We all want to see smart devices that can fully charge their batteries within a minute or two and stay powered up all day or longer. This same consumer desire is driving automakers to work on energy storage systems that enable electric vehicles to charge as quickly as a traditional car can fill its gas tank, to fully absorb recuperative braking energy in the few seconds it takes to heed a stop sign, and to provide hundreds of miles of range between charges. Both capacitor and battery manufacturers are pursuing ways to store more energy without sacrificing power capability and to provide higher charge and discharge rates without sacrificing stored energy. For now, though, these are incomplete, ongoing quests.
Maxwell's HC Series portfolio of products.
The reality is that individually, batteries or capacitors can be optimized for the best energy or power performance possible with a given chemistry, but energy is ultimately compromised to gain power and vice versa. Today's answer to power and energy needs in applications should be to use the best of both in combination with each other: batteries and capacitors together. Some day, there will be a mass-market device that delivers both high power and long runtime in the same package. Right now, such a solution does not exist.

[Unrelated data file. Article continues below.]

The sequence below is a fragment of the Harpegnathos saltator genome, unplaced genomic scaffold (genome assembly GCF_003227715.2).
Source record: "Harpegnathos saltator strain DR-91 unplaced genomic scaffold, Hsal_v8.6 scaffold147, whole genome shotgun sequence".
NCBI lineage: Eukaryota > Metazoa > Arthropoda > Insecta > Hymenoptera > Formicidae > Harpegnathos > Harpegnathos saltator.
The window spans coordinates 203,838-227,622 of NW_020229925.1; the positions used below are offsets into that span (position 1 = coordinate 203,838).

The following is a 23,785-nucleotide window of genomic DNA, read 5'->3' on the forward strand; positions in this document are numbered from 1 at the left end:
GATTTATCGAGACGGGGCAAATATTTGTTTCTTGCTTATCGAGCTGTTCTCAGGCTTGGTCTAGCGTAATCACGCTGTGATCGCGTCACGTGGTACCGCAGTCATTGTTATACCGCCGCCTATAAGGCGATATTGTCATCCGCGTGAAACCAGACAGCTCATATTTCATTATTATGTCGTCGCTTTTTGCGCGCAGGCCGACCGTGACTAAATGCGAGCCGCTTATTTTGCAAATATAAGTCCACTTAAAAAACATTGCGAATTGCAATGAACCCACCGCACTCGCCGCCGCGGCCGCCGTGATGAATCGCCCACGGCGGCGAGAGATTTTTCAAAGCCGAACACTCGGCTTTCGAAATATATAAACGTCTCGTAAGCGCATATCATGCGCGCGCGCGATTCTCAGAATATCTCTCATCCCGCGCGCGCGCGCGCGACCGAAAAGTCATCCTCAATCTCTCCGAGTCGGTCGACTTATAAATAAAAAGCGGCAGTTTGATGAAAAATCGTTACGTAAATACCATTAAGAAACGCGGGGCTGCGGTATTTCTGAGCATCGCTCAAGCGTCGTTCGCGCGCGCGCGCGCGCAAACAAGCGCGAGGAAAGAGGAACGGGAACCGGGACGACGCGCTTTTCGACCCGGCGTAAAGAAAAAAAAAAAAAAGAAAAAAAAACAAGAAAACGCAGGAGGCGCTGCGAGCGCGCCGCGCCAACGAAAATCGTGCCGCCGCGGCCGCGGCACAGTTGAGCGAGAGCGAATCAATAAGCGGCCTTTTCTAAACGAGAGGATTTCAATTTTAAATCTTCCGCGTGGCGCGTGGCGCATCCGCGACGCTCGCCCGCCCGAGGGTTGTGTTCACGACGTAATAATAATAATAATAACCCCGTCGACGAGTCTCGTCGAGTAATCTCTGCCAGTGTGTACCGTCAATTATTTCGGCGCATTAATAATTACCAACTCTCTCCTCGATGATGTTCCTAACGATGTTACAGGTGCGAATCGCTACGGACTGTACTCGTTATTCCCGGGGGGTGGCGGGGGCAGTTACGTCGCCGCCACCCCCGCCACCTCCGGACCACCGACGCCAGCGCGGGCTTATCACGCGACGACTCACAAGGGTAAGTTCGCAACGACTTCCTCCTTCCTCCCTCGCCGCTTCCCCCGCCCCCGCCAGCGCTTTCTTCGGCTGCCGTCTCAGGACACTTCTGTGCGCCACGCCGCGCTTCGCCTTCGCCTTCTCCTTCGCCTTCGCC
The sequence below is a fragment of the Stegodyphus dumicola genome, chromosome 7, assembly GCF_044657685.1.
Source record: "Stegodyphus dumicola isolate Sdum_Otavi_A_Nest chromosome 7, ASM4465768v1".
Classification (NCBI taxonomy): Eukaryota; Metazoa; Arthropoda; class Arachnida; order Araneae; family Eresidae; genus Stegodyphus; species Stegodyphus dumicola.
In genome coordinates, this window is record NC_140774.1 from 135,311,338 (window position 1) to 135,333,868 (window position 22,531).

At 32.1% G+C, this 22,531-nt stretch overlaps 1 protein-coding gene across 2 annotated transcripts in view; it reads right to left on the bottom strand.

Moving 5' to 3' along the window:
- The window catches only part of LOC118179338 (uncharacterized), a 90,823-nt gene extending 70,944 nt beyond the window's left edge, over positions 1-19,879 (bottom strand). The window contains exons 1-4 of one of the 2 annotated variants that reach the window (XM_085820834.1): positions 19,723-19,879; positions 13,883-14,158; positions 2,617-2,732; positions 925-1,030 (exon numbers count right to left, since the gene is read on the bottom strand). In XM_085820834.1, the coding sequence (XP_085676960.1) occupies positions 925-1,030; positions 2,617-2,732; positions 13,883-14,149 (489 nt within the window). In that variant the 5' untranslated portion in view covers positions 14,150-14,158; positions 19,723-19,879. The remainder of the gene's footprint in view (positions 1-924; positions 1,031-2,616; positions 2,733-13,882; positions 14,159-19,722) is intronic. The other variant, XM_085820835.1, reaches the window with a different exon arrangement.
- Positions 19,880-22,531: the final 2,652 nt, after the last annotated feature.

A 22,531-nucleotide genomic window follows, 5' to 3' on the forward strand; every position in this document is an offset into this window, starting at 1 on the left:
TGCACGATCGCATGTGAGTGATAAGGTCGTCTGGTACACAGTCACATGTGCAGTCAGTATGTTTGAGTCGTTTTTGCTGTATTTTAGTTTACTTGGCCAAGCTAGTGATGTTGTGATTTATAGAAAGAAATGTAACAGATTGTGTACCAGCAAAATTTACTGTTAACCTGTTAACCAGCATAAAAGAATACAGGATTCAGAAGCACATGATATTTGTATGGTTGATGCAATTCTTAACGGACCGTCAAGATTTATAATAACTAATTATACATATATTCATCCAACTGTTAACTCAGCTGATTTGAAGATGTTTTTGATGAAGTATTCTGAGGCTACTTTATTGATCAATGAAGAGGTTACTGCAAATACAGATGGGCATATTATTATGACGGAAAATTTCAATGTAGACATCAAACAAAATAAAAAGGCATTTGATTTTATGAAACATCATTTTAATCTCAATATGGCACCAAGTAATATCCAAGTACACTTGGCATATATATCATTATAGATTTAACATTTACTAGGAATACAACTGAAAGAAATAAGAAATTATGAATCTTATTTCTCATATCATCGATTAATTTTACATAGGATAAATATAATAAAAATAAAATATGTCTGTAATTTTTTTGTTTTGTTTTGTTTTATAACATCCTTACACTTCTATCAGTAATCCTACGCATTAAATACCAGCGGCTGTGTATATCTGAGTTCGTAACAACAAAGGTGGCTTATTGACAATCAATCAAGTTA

So when you read that there is such a device, ask the questions that can reveal the real situation. Can it be done affordably? Does it really work as described? How did this device solve this highly complex problem, which has been around since the dawn of energy storage? Does the solution even seem reasonable? If the answer to all of these questions is "yes," then we have arrived. Until that time, look for energy from batteries and power from capacitors, and when an application demands both, use both.
Michael Everett is chief technical officer of Maxwell Technologies.